A DAW controller can completely change how you feel about recording in a DAW. DAW controllers can make recording a breeze, allow you to quickly mix and edit your recordings, or record virtual instruments by feel.
In this guide, I’ll cover everything you would want to know about DAW controllers, including:
- DAW Controller features to look out for
- How to connect DAW Controllers to your computer
- Best DAW Controllers in 2022
- DAW Controller apps and software
- Tips and advice
Note: while this guide is written with guitarists in mind, any musician can use it to find the right DAW controller for you.
If you’re new to recording guitar with a DAW, here are some handy guides to check out:
- Best DAWs for Guitar
- Ultimate Guide to Recording Guitar at Home
- Best Guitar Plugins
- Best MIDI Foot Controllers
- Recording Guitar FAQs
What is a DAW Controller?
A DAW Controller is a piece of hardware you connect to the computer that gives you control over certain features and functions of your DAW (Digital Audio Workstation).
DAW Controllers can come in many different shapes and sizes with a wide range of knobs, sliders, buttons, pads, and displays.
The basic idea with a DAW controller is that instead of using your keyboard and mouse to control everything in your DAW, you can use a separate controller for some functions.
For example, on the below DAW Controller, you can see that there are buttons dedicated for recording, stop/start playback, loop, and forward/backward.
Instead of using your keyboard or mouse to start a recording, you simply press the record button on your DAW controller. Or if you want to mute the current track, you hit the mute button.
This is only a basic example, but you can use DAW controllers for so much more. You can use them to record virtual instruments using plugins, mix your tracks, assign special functions to buttons, or trigger sounds for live performances.
It’s up to you how you want to use a DAW controller and there are plenty of different types of controllers to suit different needs. Later in this guide, I’ll go through some examples of DAW controllers you might want to check out.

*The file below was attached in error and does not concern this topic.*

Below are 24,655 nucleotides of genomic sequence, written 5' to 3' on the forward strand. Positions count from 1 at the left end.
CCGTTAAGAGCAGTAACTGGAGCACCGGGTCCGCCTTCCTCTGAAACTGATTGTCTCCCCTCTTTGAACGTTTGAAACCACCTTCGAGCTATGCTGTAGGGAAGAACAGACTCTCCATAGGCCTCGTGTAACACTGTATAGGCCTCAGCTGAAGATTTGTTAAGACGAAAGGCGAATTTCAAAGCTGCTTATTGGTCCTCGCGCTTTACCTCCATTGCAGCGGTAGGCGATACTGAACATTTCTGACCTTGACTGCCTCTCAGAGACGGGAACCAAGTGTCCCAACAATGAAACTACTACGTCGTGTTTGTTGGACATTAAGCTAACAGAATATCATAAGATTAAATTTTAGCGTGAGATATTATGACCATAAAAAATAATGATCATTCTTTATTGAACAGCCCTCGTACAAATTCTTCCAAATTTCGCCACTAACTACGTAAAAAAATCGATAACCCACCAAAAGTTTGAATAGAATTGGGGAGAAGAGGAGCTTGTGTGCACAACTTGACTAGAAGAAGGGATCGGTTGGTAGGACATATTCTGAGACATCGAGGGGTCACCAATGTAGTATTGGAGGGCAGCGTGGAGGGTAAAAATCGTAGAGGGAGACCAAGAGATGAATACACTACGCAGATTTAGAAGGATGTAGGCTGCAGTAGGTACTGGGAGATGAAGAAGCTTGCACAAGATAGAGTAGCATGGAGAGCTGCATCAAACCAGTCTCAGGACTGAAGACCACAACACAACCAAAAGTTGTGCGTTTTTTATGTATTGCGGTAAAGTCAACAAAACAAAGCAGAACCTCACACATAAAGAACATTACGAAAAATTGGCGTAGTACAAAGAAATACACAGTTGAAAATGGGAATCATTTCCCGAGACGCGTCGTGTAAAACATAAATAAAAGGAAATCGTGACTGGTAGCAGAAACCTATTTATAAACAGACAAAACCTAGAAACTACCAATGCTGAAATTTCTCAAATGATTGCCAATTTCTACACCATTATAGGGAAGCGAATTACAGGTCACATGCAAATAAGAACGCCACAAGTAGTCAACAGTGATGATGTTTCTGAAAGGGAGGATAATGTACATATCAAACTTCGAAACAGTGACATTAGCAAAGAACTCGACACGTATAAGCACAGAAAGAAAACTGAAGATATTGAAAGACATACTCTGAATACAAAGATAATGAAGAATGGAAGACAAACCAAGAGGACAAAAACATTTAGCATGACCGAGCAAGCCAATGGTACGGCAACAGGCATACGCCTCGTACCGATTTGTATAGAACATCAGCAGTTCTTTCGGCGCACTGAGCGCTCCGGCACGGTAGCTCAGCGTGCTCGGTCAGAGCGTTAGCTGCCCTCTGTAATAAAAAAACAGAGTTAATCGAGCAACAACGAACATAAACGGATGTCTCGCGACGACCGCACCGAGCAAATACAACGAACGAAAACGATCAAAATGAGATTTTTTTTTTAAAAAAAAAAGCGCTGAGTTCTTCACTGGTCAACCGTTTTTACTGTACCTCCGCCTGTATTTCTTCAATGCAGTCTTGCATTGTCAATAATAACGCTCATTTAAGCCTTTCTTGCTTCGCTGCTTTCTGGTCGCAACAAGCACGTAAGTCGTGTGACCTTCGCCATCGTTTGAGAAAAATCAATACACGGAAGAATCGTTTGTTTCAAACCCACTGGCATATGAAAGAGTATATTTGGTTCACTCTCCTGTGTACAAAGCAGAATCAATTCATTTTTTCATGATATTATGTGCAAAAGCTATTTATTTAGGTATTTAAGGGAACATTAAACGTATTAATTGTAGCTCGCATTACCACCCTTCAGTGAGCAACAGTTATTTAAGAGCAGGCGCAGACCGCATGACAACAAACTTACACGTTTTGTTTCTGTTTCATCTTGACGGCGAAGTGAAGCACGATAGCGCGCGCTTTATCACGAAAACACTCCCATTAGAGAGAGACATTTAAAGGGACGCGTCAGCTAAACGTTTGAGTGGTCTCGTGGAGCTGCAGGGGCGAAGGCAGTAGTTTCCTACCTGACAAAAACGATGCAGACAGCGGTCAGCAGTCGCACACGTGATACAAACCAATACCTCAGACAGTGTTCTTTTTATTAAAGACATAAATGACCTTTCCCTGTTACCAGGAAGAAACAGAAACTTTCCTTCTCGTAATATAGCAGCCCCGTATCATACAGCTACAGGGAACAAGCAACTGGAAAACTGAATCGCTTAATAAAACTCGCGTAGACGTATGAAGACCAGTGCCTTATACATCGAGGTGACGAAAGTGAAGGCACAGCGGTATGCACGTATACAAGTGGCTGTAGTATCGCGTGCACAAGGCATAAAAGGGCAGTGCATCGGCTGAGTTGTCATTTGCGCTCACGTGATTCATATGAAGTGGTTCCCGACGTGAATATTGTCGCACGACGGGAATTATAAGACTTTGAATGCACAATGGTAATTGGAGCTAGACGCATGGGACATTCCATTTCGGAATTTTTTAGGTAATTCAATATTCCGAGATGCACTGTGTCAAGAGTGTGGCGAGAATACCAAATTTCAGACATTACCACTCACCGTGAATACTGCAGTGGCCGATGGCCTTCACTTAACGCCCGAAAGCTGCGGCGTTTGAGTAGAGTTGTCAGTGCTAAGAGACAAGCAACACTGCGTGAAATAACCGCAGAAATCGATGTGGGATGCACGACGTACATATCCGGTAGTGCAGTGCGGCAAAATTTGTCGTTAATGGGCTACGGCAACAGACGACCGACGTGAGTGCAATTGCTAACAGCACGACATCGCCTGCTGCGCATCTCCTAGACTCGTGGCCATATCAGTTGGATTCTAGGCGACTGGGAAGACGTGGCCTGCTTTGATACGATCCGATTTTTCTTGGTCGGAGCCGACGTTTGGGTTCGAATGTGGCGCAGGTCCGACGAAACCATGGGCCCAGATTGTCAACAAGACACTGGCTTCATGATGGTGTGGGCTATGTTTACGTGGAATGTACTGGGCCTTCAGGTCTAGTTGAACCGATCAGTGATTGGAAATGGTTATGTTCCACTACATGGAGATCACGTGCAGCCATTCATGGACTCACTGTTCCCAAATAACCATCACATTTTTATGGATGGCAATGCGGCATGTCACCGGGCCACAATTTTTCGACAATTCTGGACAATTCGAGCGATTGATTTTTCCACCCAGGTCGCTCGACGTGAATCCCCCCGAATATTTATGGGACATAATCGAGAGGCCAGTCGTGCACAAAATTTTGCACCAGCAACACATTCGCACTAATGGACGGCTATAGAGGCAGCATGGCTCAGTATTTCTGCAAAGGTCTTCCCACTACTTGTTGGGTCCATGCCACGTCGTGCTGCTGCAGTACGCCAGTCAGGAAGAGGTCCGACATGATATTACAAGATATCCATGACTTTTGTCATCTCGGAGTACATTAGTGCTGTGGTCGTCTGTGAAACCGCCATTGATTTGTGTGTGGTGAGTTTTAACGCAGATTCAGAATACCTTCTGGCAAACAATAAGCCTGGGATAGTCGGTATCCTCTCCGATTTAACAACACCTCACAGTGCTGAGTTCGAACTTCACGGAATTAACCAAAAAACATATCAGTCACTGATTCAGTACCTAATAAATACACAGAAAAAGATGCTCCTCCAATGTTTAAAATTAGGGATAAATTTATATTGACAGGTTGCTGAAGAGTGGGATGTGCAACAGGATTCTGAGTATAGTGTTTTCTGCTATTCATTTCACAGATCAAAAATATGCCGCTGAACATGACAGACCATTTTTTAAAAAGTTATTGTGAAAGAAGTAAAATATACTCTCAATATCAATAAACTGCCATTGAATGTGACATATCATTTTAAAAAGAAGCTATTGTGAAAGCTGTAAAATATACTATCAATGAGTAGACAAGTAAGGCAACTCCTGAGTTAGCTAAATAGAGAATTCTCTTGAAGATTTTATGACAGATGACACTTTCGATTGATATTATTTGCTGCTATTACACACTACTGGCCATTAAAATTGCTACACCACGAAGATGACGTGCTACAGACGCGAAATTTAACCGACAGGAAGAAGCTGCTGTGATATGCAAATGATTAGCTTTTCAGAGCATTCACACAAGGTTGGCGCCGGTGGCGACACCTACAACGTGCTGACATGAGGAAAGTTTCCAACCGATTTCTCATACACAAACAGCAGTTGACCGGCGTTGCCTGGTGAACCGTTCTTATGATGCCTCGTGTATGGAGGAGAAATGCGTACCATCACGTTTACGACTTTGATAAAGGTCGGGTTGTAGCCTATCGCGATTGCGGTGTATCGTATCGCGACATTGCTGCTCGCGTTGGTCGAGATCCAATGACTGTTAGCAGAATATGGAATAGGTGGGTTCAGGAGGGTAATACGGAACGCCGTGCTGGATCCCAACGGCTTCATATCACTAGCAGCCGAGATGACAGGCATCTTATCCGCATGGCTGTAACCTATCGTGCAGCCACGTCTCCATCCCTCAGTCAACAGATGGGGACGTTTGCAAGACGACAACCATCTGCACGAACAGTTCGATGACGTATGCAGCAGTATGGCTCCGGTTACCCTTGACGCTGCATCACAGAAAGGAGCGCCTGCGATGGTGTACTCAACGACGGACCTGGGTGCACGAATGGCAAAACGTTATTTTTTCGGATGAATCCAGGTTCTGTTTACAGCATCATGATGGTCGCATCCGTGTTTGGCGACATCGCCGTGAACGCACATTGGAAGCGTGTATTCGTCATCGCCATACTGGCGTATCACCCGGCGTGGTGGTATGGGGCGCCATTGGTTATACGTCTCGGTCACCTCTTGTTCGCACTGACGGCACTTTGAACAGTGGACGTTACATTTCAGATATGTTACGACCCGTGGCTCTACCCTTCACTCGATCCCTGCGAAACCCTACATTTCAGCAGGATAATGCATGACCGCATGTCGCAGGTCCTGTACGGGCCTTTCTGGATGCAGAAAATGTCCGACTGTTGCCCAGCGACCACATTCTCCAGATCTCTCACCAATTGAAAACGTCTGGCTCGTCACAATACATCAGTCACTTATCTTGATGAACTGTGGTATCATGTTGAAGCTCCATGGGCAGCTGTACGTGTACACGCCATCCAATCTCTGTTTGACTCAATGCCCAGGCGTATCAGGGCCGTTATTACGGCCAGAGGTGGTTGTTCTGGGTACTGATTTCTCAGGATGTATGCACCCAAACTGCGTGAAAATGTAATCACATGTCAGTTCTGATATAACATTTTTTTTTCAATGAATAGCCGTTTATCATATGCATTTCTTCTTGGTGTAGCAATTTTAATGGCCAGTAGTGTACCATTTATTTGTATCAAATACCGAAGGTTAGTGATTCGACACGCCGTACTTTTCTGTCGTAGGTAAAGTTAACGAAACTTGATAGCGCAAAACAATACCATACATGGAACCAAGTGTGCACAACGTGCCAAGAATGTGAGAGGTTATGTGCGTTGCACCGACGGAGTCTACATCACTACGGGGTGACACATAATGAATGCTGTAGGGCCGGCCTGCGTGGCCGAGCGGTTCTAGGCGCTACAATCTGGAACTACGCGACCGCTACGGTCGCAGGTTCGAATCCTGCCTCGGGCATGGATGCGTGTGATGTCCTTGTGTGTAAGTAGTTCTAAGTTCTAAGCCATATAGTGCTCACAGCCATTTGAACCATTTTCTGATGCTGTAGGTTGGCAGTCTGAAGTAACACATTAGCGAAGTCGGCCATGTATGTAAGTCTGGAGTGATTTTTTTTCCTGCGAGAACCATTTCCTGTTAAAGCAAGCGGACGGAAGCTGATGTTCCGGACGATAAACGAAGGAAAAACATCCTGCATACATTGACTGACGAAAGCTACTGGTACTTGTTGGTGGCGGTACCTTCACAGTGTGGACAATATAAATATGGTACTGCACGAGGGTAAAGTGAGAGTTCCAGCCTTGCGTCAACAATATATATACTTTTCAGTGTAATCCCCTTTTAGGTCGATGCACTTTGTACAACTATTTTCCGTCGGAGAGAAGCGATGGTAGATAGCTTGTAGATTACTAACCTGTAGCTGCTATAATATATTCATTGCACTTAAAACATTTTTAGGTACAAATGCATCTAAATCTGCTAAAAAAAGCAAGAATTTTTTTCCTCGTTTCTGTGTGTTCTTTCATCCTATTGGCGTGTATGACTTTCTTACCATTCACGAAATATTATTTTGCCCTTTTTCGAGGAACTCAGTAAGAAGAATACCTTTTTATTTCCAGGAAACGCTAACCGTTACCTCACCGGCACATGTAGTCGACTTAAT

DAW Controller Features to Consider
As mentioned above, DAW controllers can pack in a variety of different features to let you control different aspects of your DAW.
Here are some of the most common features you can find on controllers and why you might want to use them.
Transport controls are the basic play and record functions used in every DAW. In your DAW, you’ll see a transport section that includes the record and playback buttons as shown below:
While you can use keyboard shortcuts or your mouse to access these functions, most DAW controllers will have dedicated buttons for transport controls.
In the below photo, you can see how different these controls are often included on DAW controllers:
Having dedicated buttons for record, stop/start playback, rewind, fast forward, loop, and other functions can be incredibly useful. You’ll be pressing these buttons all the time, so it’s handy to have them easily accessible on a DAW controller.
Some DAW controllers include a few knobs you can program to control any parameter you want in the DAW. Here are a few examples of different knobs available on controllers:
For example, if you’re using a guitar plugin such as AmpliTube or BIAS FX, you could set the knobs on your DAW controller to control the amp settings in the plugin.
Or you could set the knobs to control individual track volume levels, effect mix levels, gain levels, or anything else you can think of.
As a guitarist, I highly recommend getting a DAW controller with a few programmable knobs. They’re incredibly handy when used with guitar plugins.
While you’re likely to see buttons on a DAW controller with specific functions such as record, play, mute, solo, and other common features, some DAW controllers will include blank buttons you can program as you like.
The below DAW controller includes six programmable function buttons you can assign to control any feature or aspect of your DAW.
For example, when I record audio for my podcast (check out the podcast here), I often need to stop recording, delete the current take, then re-record. Instead of having to do all of that using keyboard shortcuts or my mouse, I have a button on my DAW controller programmed to do all of that in one press.
As you learn to use more features in your DAW, programmable buttons on a controller start becoming more and more useful.
Pads on DAW controllers are large and soft buttons designed to be hit or tapped like an instrument. While electronic musicians use pads all the time, guitarists may find them useful as well.
Some controllers even have the ability to color-code the pads to make it easier to remember what each pad has been assigned to. Large controllers with color-coded pads are very common with musicians who use Ableton Live for performances.